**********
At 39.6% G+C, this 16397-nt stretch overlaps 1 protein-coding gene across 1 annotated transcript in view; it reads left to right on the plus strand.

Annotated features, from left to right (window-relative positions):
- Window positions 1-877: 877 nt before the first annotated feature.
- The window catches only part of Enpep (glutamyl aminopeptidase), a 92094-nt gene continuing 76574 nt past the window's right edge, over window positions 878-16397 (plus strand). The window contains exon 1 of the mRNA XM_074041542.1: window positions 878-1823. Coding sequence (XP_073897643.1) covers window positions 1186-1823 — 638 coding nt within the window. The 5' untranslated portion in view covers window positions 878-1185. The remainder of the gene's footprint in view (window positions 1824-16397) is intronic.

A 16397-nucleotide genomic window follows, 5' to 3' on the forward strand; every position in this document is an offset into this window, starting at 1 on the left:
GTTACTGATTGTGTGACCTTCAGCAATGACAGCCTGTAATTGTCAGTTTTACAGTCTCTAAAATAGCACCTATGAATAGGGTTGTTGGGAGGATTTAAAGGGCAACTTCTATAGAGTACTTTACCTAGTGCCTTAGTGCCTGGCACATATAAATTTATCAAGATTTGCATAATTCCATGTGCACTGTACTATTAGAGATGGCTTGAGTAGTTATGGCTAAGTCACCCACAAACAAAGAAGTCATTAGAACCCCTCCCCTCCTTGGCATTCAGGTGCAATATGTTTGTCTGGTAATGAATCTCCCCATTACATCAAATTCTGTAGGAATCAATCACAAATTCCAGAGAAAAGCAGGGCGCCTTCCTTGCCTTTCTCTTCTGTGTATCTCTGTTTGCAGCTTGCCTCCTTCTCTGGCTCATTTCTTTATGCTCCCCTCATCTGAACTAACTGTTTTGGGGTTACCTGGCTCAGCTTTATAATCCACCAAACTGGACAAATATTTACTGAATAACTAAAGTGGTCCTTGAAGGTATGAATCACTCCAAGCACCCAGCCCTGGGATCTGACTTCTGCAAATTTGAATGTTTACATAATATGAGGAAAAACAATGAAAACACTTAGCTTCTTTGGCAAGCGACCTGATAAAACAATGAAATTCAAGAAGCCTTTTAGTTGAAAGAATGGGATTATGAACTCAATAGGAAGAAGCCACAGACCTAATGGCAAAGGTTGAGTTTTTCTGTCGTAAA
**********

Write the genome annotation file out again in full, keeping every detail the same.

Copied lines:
At 39.6% G+C, this 16397-nt stretch overlaps 1 protein-coding gene across 1 annotated transcript in view; it reads left to right on the plus strand.

Annotated features, from left to right (window-relative positions):
- Window positions 1-877: 877 nt before the first annotated feature.
- The window catches only part of Enpep (glutamyl aminopeptidase), a 92094-nt gene continuing 76574 nt past the window's right edge, over window positions 878-16397 (plus strand). The window contains exon 1 of the mRNA XM_074041542.1: window positions 878-1823. Coding sequence (XP_073897643.1) covers window positions 1186-1823 — 638 coding nt within the window. The 5' untranslated portion in view covers window positions 878-1185. The remainder of the gene's footprint in view (window positions 1824-16397) is intronic.

A 16397-nucleotide genomic window follows, 5' to 3' on the forward strand; every position in this document is an offset into this window, starting at 1 on the left:
GTTACTGATTGTGTGACCTTCAGCAATGACAGCCTGTAATTGTCAGTTTTACAGTCTCTAAAATAGCACCTATGAATAGGGTTGTTGGGAGGATTTAAAGGGCAACTTCTATAGAGTACTTTACCTAGTGCCTTAGTGCCTGGCACATATAAATTTATCAAGATTTGCATAATTCCATGTGCACTGTACTATTAGAGATGGCTTGAGTAGTTATGGCTAAGTCACCCACAAACAAAGAAGTCATTAGAACCCCTCCCCTCCTTGGCATTCAGGTGCAATATGTTTGTCTGGTAATGAATCTCCCCATTACATCAAATTCTGTAGGAATCAATCACAAATTCCAGAGAAAAGCAGGGCGCCTTCCTTGCCTTTCTCTTCTGTGTATCTCTGTTTGCAGCTTGCCTCCTTCTCTGGCTCATTTCTTTATGCTCCCCTCATCTGAACTAACTGTTTTGGGGTTACCTGGCTCAGCTTTATAATCCACCAAACTGGACAAATATTTACTGAATAACTAAAGTGGTCCTTGAAGGTATGAATCACTCCAAGCACCCAGCCCTGGGATCTGACTTCTGCAAATTTGAATGTTTACATAATATGAGGAAAAACAATGAAAACACTTAGCTTCTTTGGCAAGCGACCTGATAAAACAATGAAATTCAAGAAGCCTTTTAGTTGAAAGAATGGGATTATGAACTCAATAGGAAGAAGCCACAGACCTAATGGCAAAGGTTGAGTTTTTCTGTCGTAAA